The Juliana Theory Reunites After 15 Years, Releases Two New Songs

In 2000 The Juliana Theory made their mark on the pop-punk scene with their sophomore album, Emotion is Dead. But after just a few years, founders Brett Detar and Josh Fiedler called it quits.  It was not for lack of success—life just happened, other opportunities came knocking and The Juliana Theory got pushed to the wayside.  However, it was the success from their first five years that would demand a reunion years later.

In 2019, after 13 years apart, the duo rekindled their energy as songwriters together on an acoustic tour. They immediately realized they had unfinished business with The Juliana Theory. 

“We kind of had a false start with some things we were trying to do a couple years ago, and I just really felt like we had some unfinished business to take care of,” Detar told American Songwriter. “Josh and I just had such a great time on that tour and we just reconnected. And every night we would talk to people who came out to the shows and they would always ask, ‘when are you going to make new music?’ So it just sort of seemed like some of the pieces were falling into place.”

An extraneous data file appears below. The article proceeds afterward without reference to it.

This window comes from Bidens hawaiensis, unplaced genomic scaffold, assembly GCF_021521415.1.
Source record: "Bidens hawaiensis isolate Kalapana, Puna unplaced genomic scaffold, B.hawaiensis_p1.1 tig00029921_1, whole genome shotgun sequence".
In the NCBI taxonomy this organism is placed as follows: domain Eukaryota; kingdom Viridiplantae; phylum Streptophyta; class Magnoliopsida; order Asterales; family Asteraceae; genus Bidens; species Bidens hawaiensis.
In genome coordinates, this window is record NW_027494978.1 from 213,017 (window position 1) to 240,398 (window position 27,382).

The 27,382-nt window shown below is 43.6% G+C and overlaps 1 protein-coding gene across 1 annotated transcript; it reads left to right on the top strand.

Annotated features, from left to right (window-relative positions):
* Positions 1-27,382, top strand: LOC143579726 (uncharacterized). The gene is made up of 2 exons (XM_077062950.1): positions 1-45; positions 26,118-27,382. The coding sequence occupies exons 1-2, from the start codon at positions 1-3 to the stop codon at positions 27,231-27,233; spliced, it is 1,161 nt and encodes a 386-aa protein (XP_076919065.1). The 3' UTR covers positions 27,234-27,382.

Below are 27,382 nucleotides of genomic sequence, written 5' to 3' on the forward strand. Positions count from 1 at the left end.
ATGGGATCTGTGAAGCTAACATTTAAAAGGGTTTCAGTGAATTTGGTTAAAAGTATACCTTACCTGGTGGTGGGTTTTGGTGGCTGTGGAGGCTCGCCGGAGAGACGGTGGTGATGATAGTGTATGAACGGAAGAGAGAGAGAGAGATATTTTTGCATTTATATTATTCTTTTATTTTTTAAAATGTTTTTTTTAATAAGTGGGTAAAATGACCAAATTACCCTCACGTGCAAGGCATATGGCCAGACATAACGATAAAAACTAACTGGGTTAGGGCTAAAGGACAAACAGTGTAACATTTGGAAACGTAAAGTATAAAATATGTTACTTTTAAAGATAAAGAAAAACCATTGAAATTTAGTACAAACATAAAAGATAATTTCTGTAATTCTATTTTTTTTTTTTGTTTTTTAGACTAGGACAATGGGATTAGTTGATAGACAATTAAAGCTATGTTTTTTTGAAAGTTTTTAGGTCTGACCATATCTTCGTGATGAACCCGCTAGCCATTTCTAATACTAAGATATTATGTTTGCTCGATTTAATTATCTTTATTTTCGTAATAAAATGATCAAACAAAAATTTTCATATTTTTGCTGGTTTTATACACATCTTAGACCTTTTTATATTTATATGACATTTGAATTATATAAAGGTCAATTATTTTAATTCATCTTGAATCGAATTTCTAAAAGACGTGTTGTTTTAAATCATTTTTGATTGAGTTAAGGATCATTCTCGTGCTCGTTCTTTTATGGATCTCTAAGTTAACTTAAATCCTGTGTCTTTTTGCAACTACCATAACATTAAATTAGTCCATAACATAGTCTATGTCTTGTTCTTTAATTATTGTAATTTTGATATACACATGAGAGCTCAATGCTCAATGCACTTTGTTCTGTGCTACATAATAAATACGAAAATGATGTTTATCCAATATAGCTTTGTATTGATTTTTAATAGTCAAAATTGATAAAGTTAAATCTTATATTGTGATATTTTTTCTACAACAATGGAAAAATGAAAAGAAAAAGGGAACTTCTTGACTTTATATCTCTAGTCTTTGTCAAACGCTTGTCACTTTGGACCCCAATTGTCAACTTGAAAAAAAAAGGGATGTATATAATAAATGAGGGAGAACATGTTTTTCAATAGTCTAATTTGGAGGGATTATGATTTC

After completing the acoustic run, the duo felt invigorated and ready to look to a new chapter of the band. Officially reuniting, under support of new label Equal Vision Records, they kicked the new chapter off with their first new song in over 15 years, “Can’t Go Home.” A stripped-down piano snippet of the song first appeared on the band’s Instagram before it was fully realized.  And the initial demo and instrumentation concepts were in part inspired from the acoustic tour.  Stripping down their older songs on the acoustic tour offered Detar and Fiedler a new way to examine songs and formulate bullet-proof insight.